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How can you fight SAD?
Maintaining a healthy lifestyle, with regular exercise, healthy eating habits and social interaction can all help combat the onset of SAD. But as Simms points out, “two of those three are probably going to be impacted with some of the lockdown measures that we see evolving across Canada and the world this year.”
Her advice? “Control the controllable and do the doable.” For instance, if gyms are closed, work out at home. Invest in warm winter gear and make sure to get out each day. If you’re struggling with Zoom fatigue, call friends on the phone or write letters so you stay connected, even while physically apart. Sticking to a regular routine, that includes a set wake time and bedtime, can also help.
“We’ve got to get creative,” says Simms, who admittedly doesn’t love the cold, but is determined to try new outdoor activities this year. “We need to rethink what Canadian winter looks like.”
Do SAD lamps really work?
Light therapy, meaning the use of a bright artificial light, is the go-to treatment for SAD. Research has shown that SAD lamps—that is, a lamp or light box that mimics sunlight—can help activate the parts of the brain that are responsive to sunlight, thereby combating the effects of SAD.
It’s important to note that SAD lamps are specialty devices that differ from everyday household lighting. For those purchasing a SAD lamp, Levitan emphasizes the need to make sure the light is ultraviolet filtered. The standard recommendation is to look for a SAD lamp that shines at 10,000 lux and use it for 30 minutes each day (alternatively, a 5,000 lux lamp can be used for one hour each day), preferably early in the morning.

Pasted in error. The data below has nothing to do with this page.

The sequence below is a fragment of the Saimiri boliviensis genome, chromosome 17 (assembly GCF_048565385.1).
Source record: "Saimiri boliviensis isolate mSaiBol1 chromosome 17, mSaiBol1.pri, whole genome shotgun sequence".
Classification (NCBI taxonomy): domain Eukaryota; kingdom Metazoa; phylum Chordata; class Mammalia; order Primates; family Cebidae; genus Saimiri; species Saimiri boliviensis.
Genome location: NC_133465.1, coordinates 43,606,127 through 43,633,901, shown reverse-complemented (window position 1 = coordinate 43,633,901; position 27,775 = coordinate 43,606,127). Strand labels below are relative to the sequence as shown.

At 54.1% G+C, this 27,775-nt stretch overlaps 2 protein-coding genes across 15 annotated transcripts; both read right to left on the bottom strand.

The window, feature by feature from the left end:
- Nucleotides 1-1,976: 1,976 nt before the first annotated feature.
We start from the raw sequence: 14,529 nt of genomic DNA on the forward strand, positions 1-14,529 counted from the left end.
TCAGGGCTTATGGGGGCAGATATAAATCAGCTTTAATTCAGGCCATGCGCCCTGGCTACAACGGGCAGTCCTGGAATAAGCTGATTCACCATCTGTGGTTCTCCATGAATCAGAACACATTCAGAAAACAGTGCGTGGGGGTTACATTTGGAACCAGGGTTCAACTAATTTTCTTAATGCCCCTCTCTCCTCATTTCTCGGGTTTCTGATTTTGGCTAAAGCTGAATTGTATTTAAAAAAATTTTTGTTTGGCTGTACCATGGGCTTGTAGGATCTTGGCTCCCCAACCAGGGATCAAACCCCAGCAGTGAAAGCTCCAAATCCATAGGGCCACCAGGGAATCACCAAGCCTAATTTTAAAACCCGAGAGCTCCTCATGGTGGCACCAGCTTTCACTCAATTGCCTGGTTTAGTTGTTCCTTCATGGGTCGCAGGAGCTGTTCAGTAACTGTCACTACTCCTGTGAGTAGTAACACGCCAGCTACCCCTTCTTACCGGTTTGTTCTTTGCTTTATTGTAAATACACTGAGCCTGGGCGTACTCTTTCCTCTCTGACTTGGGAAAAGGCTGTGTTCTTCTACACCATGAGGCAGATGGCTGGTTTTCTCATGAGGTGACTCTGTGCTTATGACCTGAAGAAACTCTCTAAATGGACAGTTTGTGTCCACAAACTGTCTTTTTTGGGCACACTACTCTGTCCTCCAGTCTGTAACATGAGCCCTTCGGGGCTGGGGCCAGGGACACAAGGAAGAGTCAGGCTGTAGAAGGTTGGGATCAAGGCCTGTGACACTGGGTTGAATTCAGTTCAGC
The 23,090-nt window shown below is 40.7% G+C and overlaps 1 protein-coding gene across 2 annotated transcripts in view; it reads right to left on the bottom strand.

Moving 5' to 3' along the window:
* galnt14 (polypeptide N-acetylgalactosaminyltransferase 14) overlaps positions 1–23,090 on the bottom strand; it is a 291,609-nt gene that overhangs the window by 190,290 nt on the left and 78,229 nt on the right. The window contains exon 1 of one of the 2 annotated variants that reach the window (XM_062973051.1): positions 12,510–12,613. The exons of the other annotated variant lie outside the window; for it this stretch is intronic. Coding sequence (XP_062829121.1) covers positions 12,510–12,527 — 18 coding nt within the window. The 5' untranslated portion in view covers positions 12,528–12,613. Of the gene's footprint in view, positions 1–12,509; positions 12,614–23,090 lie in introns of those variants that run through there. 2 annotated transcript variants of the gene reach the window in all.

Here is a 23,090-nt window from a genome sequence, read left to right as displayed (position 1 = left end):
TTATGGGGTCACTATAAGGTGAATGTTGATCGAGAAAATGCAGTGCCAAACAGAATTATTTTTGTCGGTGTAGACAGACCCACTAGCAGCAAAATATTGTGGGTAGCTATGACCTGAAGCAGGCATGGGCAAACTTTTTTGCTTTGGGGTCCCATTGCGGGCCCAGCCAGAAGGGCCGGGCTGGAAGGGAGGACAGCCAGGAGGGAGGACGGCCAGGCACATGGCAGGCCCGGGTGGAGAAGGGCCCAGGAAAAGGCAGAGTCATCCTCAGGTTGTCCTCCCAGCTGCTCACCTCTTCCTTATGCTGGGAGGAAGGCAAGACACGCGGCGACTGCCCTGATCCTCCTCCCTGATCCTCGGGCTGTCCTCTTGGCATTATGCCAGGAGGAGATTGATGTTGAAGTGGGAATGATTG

“Try not to sit and stare into this lamp because the light can damage your eyes,” cautions Simms. SAD lamps should be placed 16 to 24 inches away from your face, she explains, and the light is meant to enter your eyes indirectly, such as if it is placed next to you while reading or working on the computer.
While these devices can be purchased online, or even used at many Canadian libraries, experts warn that Canadians should only explore this option with the help and guidance of a healthcare professional.
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Consult a healthcare professional
Whether you’ve experienced SAD in previous years, or noticing signs and symptoms for the first time, healthcare providers can help.
“One of the other ways to intervene is through psychotherapy or psychological help,” says Simms. “So we know that cognitive behavioural therapy can help people manage their thoughts, moods and feelings and can also help target different lifestyle changes in the winter.”
Many people experience mild symptoms of SAD, but certain behaviours may indicate that it’s time to consult a family doctor or therapist.
“If you can’t function at work because your mind is cloudy all the time or if you can’t function in a relationship at home because you’re sleeping all the time, or irritable or apathetic. If it’s starting to affect your day-to-day life more days than not, that’s when we call it clinical depression,” says Levitan. In particular, if there are thoughts of self-harm or suicide, people should seek professional help immediately.
“Depression is a trickster. It slips up on you,” says Michalak, who plans to start regular light therapy in January and step up her exercise and self-care routine this winter. She encourages Canadians to be vigilant about their moods and take positive steps to protect their mental health, especially during the pandemic. “Arming yourself with that information and being a bit more proactive this year is going to be [even] more important.”